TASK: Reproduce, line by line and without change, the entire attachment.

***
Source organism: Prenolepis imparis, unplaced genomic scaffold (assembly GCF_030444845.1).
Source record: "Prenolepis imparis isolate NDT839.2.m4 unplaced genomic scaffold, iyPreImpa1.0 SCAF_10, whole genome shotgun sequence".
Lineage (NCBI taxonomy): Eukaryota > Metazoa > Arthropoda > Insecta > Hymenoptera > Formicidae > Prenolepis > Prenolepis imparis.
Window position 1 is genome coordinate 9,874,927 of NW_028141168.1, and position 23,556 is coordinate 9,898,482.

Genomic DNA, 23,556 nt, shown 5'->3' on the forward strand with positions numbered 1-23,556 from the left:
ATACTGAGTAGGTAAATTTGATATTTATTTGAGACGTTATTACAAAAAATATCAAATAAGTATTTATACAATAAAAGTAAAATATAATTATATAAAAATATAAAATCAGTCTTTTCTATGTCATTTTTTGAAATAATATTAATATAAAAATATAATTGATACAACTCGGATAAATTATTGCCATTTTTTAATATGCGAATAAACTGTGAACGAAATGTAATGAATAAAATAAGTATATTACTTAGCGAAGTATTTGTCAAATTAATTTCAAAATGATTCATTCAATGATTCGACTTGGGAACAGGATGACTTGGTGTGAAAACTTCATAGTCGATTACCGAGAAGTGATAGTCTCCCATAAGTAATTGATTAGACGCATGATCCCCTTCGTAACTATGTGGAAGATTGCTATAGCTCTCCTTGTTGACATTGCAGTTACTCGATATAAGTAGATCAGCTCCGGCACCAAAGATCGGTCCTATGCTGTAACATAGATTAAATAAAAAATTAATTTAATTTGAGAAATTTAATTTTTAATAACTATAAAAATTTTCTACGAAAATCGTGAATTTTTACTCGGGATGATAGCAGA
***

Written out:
Source organism: Prenolepis imparis, unplaced genomic scaffold (assembly GCF_030444845.1).
Source record: "Prenolepis imparis isolate NDT839.2.m4 unplaced genomic scaffold, iyPreImpa1.0 SCAF_10, whole genome shotgun sequence".
Lineage (NCBI taxonomy): Eukaryota > Metazoa > Arthropoda > Insecta > Hymenoptera > Formicidae > Prenolepis > Prenolepis imparis.
Window position 1 is genome coordinate 9,874,927 of NW_028141168.1, and position 23,556 is coordinate 9,898,482.

Genomic DNA, 23,556 nt, shown 5'->3' on the forward strand with positions numbered 1-23,556 from the left:
ATACTGAGTAGGTAAATTTGATATTTATTTGAGACGTTATTACAAAAAATATCAAATAAGTATTTATACAATAAAAGTAAAATATAATTATATAAAAATATAAAATCAGTCTTTTCTATGTCATTTTTTGAAATAATATTAATATAAAAATATAATTGATACAACTCGGATAAATTATTGCCATTTTTTAATATGCGAATAAACTGTGAACGAAATGTAATGAATAAAATAAGTATATTACTTAGCGAAGTATTTGTCAAATTAATTTCAAAATGATTCATTCAATGATTCGACTTGGGAACAGGATGACTTGGTGTGAAAACTTCATAGTCGATTACCGAGAAGTGATAGTCTCCCATAAGTAATTGATTAGACGCATGATCCCCTTCGTAACTATGTGGAAGATTGCTATAGCTCTCCTTGTTGACATTGCAGTTACTCGATATAAGTAGATCAGCTCCGGCACCAAAGATCGGTCCTATGCTGTAACATAGATTAAATAAAAAATTAATTTAATTTGAGAAATTTAATTTTTAATAACTATAAAAATTTTCTACGAAAATCGTGAATTTTTACTCGGGATGATAGCAGA